Tuesday, October 31, 2023

Grounded: A New Opera


In this time of war in Ukraine and in Israel comes the October 28, 2023, world premiere of Jeanine Tesori and George Brant’s opera Grounded, a co-production of the Metropolitan Opera and the Washington National Opera. Based on George Brant’s single-character play by the same name running just several minutes over one hour, the opera as produced by WNO at the Kennedy Center Opera House expands into a two-and-a-half-hour runtime with a twenty-five-minute intermission. The story concerns Jess, a female fighter pilot during the Iraq war who becomes pregnant and gets grounded. When she returns to duty eight years later, she is placed in what she calls Chair Force of the Drone. Her job is to operate a drone to kill enemy combatants on the other side of the world after her team locates them by satellite. This she does from a chair inside a trailer located in Las Vegas.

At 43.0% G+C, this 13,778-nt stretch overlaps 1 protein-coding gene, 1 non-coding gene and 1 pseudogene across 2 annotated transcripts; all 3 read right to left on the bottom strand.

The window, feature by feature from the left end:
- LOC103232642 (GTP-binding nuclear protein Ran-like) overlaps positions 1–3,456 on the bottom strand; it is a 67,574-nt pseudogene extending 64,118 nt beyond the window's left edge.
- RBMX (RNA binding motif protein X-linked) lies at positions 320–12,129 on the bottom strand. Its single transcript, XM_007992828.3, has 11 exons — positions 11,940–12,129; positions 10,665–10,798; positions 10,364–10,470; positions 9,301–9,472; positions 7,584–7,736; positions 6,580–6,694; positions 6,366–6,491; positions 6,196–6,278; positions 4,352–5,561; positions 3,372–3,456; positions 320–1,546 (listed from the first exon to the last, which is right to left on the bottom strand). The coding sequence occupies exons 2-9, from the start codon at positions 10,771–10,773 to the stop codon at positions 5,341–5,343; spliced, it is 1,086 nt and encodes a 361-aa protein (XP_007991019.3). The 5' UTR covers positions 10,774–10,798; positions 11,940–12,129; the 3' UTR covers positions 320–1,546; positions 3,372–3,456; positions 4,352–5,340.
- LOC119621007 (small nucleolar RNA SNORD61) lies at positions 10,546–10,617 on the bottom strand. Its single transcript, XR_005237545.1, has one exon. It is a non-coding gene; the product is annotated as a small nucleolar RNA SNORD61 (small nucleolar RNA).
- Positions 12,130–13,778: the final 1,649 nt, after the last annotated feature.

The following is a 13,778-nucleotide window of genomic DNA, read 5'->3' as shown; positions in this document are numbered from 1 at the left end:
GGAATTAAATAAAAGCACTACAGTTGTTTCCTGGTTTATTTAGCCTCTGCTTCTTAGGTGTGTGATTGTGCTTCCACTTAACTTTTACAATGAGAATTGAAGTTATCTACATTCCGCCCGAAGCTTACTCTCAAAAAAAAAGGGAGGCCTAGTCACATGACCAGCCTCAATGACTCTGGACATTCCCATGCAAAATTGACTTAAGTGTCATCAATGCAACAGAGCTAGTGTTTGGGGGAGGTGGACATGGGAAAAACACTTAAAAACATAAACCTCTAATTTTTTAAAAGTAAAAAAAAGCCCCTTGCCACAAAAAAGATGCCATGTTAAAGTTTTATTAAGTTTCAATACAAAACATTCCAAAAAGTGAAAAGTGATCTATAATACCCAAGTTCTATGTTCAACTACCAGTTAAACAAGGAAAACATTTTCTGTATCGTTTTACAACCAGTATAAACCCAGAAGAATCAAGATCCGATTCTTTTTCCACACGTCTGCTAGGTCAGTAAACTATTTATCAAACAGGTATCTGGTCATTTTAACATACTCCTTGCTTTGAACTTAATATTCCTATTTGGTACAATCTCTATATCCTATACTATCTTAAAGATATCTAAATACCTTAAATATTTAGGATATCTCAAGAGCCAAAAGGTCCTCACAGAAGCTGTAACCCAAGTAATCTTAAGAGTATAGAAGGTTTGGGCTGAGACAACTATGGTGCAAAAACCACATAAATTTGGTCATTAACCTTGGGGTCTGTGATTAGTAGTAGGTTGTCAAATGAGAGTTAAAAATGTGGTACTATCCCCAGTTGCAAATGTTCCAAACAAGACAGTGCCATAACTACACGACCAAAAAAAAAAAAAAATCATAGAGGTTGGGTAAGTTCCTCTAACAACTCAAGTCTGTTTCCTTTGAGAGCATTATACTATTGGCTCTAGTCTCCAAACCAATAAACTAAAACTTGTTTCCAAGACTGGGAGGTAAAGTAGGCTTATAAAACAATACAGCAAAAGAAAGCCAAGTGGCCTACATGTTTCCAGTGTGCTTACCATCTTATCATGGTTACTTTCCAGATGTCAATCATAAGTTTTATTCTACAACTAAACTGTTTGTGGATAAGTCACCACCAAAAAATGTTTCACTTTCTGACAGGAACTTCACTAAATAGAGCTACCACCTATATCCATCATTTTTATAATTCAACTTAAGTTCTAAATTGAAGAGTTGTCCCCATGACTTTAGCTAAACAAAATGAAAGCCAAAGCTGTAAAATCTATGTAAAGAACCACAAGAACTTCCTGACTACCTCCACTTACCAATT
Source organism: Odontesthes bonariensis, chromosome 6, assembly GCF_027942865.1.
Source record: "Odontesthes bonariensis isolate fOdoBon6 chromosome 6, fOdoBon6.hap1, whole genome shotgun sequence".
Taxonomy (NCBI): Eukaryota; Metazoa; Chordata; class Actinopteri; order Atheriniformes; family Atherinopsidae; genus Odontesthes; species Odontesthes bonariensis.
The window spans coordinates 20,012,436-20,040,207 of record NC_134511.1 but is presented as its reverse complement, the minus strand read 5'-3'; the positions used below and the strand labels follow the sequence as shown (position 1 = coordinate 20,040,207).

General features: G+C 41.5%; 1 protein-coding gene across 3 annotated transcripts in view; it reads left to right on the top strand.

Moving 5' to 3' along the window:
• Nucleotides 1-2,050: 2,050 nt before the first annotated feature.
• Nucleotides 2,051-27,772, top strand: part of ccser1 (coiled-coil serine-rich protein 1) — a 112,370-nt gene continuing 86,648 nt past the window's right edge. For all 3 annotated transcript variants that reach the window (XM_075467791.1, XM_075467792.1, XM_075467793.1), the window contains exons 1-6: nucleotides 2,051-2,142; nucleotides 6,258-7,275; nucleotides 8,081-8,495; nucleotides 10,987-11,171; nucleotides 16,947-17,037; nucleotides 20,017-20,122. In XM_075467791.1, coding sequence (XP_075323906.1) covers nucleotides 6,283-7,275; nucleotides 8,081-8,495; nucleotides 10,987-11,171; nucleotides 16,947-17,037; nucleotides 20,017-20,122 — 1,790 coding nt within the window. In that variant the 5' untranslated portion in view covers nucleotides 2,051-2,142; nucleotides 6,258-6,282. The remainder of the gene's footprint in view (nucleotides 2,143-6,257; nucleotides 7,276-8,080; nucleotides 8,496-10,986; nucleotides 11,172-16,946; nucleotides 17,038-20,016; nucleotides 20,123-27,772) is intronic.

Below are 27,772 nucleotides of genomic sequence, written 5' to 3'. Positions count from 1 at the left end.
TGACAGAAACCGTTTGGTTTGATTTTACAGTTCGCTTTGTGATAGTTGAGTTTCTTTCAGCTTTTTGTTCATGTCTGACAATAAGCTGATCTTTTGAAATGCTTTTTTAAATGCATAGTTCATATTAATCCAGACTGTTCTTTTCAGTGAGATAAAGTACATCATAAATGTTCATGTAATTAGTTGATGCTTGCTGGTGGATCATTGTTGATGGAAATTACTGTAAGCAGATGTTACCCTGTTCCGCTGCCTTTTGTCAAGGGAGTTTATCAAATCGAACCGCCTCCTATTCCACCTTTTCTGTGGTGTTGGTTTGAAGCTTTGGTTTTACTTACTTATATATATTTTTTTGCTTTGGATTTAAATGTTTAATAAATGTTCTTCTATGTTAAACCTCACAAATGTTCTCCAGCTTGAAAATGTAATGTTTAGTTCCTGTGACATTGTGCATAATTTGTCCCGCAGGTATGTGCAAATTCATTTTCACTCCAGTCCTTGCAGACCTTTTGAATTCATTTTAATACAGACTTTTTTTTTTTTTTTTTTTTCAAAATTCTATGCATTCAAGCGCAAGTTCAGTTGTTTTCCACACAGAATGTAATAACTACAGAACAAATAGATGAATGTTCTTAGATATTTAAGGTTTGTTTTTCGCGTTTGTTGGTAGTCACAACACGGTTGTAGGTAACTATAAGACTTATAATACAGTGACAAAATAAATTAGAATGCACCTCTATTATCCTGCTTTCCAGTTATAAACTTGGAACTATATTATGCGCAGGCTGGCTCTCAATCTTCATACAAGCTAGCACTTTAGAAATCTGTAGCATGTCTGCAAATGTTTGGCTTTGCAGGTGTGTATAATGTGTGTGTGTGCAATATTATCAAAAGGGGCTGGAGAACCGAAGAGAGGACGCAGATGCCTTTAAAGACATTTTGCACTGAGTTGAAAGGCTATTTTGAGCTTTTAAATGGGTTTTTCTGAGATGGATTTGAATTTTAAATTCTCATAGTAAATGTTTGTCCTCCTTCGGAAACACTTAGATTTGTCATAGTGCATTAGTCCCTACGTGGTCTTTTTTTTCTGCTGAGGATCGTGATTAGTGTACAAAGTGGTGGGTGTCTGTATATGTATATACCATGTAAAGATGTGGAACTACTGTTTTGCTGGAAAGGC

The Dresser attended the opening night and, in the first scenes of the opera before intermission, felt enthusiastically impressed by the varied and accessible music, clever libretto, the talented singers, and the impressive sets. What followed intermission was uncomfortably long, somewhat repetitious, and dramatically flat.


Funded in part by the military contractor General Dynamics, the production features a sizeable orchestra, a chorus of 27, 11 supernumeraries, a cast of eleven singers with five of the eleven either debuting or representing the Cafritz Young Artist Program in minor roles. The set, divided horizontally with a steeply raked stage on the top, initially seemed to the Dresser to be a video when, in fact, live singers were on that upper stage in swirling video imagery representing clouds and what one might see if flying in an aircraft. The stage below eerily projected that underneath experience that news junkies following the situation in Gaza with its miles of Hamas tunnels might have. As the opera unfolds, we learn that often grounding locations situated on the bottom half of the stage—Jess’s home and office headquarters—are claustrophobic places for Jess who wants to be airborne in her jet. As the story progresses and Jess spirals downward mentally, she (mezzo-soprano Emily D’Angelo) sings counterpoint from her home on the lower stage against her double’s dissonant response (soprano Teresa Perrotta) on the upper stage.